If music is a form of meditation for you, one of the best ways to tune out all the worries is to get into the zone of your favorite tune and lose yourself in the song. Sit in a comfortable position. While you sing along, focus your attention on your throat, not your head. Make it your mission to keep a steady rhythm, allowing your mouth and throat to stay relaxed. Sing loudly with a strong, clear voice, concentrating on keeping the pitch and tone steady, not using your breath. At the end of each line, lift your hands and move them about. If you need a break from singing, breath or otherwise, just slow down the beat. If you need another help to get into the groove, get out the jar of maracas and play around with shaking them around.
The power of music
Dr. Brene Brown, author of “The Gifts of Imperfection: Let Go of Who You Think You’re Supposed to Be and Embrace Who You Are,” has studied why it’s so difficult to concentrate on our to-do lists when we’re listening to upbeat music, and she sums it up as this: Music is one of the most effective tools in our emotional toolbox. It conveys emotion, longing, and meaning, according to Brown. So when we are bombarded with all the things that are going wrong in our life and can’t help but think about what we should be doing, the sound of a great song can whisk us away to a place that is infinitely better. Studies have shown that music lowers blood pressure, and anxiety. Women with postpartum depression report being happier after listening to instrumental music.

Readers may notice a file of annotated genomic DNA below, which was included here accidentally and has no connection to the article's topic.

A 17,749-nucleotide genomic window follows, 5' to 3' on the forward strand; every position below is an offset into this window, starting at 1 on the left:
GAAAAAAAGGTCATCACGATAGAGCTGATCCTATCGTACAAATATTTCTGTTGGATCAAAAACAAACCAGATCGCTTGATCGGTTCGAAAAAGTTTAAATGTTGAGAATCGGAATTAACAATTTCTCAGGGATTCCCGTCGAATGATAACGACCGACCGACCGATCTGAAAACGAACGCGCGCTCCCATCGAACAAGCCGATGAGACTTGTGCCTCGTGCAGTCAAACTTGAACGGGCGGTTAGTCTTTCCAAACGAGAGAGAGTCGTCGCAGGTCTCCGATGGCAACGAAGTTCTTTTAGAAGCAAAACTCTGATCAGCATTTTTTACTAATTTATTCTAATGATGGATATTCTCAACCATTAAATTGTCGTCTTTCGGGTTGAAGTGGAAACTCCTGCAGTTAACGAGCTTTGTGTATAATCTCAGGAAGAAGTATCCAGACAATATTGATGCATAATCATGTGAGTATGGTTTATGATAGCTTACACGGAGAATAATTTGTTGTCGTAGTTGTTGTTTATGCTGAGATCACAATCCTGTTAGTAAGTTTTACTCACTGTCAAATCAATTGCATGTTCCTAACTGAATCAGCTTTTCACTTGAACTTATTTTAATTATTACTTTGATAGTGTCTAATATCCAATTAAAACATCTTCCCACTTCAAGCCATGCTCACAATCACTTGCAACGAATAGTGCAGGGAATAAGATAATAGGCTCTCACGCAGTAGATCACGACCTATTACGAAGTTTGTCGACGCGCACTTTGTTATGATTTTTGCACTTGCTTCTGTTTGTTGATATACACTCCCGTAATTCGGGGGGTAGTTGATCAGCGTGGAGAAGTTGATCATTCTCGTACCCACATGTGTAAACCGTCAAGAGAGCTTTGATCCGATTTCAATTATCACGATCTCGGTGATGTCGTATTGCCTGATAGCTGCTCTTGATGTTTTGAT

Music and memories
Music is a strong bridge between memory and emotions. In fact, music can be the basis of a powerful family heirloom. Consider the following anecdote: When I was a boy, we would all travel from my grandparents’ home in Turkey to visit our house in Germany. The moment we entered our new home in the outskirts of Berlin, we’d immediately know the mood of the house. My cousins, who lived next door, would burst into tears and come running down the stairs. On those evenings, our father’s language tutor, a man who could read the mood of the room just by looking at us, would say, “Those are the tears of those children from the former house.” These days, our siblings have become parents, and our fathers live far away.